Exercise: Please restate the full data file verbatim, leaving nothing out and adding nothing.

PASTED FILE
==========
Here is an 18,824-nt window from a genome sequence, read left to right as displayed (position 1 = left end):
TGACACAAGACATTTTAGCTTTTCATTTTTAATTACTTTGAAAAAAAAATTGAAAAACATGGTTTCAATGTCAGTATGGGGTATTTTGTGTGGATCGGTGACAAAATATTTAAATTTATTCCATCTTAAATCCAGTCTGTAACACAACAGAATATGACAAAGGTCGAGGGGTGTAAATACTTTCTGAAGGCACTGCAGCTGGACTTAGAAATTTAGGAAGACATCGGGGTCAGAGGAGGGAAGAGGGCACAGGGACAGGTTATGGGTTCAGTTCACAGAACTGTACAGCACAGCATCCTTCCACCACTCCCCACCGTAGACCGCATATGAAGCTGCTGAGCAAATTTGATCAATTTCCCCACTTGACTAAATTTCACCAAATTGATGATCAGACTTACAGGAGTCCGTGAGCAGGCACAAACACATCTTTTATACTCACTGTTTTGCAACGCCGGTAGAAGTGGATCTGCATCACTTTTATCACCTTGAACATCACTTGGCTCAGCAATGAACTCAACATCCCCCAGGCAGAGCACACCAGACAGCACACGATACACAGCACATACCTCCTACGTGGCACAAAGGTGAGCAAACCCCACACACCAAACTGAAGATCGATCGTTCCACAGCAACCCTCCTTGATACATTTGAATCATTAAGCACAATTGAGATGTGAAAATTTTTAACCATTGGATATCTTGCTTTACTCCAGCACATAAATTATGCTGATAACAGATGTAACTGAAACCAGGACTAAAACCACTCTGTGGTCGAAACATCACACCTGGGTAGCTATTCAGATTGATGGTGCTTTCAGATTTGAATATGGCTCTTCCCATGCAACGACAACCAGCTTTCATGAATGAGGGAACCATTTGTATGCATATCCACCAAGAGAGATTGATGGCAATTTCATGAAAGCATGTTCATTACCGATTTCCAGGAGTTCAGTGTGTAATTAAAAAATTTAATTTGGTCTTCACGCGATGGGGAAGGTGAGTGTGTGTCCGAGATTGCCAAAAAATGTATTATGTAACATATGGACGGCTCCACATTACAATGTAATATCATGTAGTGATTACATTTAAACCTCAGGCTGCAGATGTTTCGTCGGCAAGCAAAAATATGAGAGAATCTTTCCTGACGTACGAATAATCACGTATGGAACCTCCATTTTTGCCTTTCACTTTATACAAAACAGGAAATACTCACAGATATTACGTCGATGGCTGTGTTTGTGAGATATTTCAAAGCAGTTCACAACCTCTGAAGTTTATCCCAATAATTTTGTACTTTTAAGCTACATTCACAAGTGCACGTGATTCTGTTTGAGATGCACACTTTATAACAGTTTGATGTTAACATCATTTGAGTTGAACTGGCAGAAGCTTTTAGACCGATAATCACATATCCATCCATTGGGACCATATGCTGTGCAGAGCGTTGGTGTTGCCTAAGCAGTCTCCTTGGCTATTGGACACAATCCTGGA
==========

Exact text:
Here is an 18,824-nt window from a genome sequence, read left to right as displayed (position 1 = left end):
TGACACAAGACATTTTAGCTTTTCATTTTTAATTACTTTGAAAAAAAAATTGAAAAACATGGTTTCAATGTCAGTATGGGGTATTTTGTGTGGATCGGTGACAAAATATTTAAATTTATTCCATCTTAAATCCAGTCTGTAACACAACAGAATATGACAAAGGTCGAGGGGTGTAAATACTTTCTGAAGGCACTGCAGCTGGACTTAGAAATTTAGGAAGACATCGGGGTCAGAGGAGGGAAGAGGGCACAGGGACAGGTTATGGGTTCAGTTCACAGAACTGTACAGCACAGCATCCTTCCACCACTCCCCACCGTAGACCGCATATGAAGCTGCTGAGCAAATTTGATCAATTTCCCCACTTGACTAAATTTCACCAAATTGATGATCAGACTTACAGGAGTCCGTGAGCAGGCACAAACACATCTTTTATACTCACTGTTTTGCAACGCCGGTAGAAGTGGATCTGCATCACTTTTATCACCTTGAACATCACTTGGCTCAGCAATGAACTCAACATCCCCCAGGCAGAGCACACCAGACAGCACACGATACACAGCACATACCTCCTACGTGGCACAAAGGTGAGCAAACCCCACACACCAAACTGAAGATCGATCGTTCCACAGCAACCCTCCTTGATACATTTGAATCATTAAGCACAATTGAGATGTGAAAATTTTTAACCATTGGATATCTTGCTTTACTCCAGCACATAAATTATGCTGATAACAGATGTAACTGAAACCAGGACTAAAACCACTCTGTGGTCGAAACATCACACCTGGGTAGCTATTCAGATTGATGGTGCTTTCAGATTTGAATATGGCTCTTCCCATGCAACGACAACCAGCTTTCATGAATGAGGGAACCATTTGTATGCATATCCACCAAGAGAGATTGATGGCAATTTCATGAAAGCATGTTCATTACCGATTTCCAGGAGTTCAGTGTGTAATTAAAAAATTTAATTTGGTCTTCACGCGATGGGGAAGGTGAGTGTGTGTCCGAGATTGCCAAAAAATGTATTATGTAACATATGGACGGCTCCACATTACAATGTAATATCATGTAGTGATTACATTTAAACCTCAGGCTGCAGATGTTTCGTCGGCAAGCAAAAATATGAGAGAATCTTTCCTGACGTACGAATAATCACGTATGGAACCTCCATTTTTGCCTTTCACTTTATACAAAACAGGAAATACTCACAGATATTACGTCGATGGCTGTGTTTGTGAGATATTTCAAAGCAGTTCACAACCTCTGAAGTTTATCCCAATAATTTTGTACTTTTAAGCTACATTCACAAGTGCACGTGATTCTGTTTGAGATGCACACTTTATAACAGTTTGATGTTAACATCATTTGAGTTGAACTGGCAGAAGCTTTTAGACCGATAATCACATATCCATCCATTGGGACCATATGCTGTGCAGAGCGTTGGTGTTGCCTAAGCAGTCTCCTTGGCTATTGGACACAATCCTGGA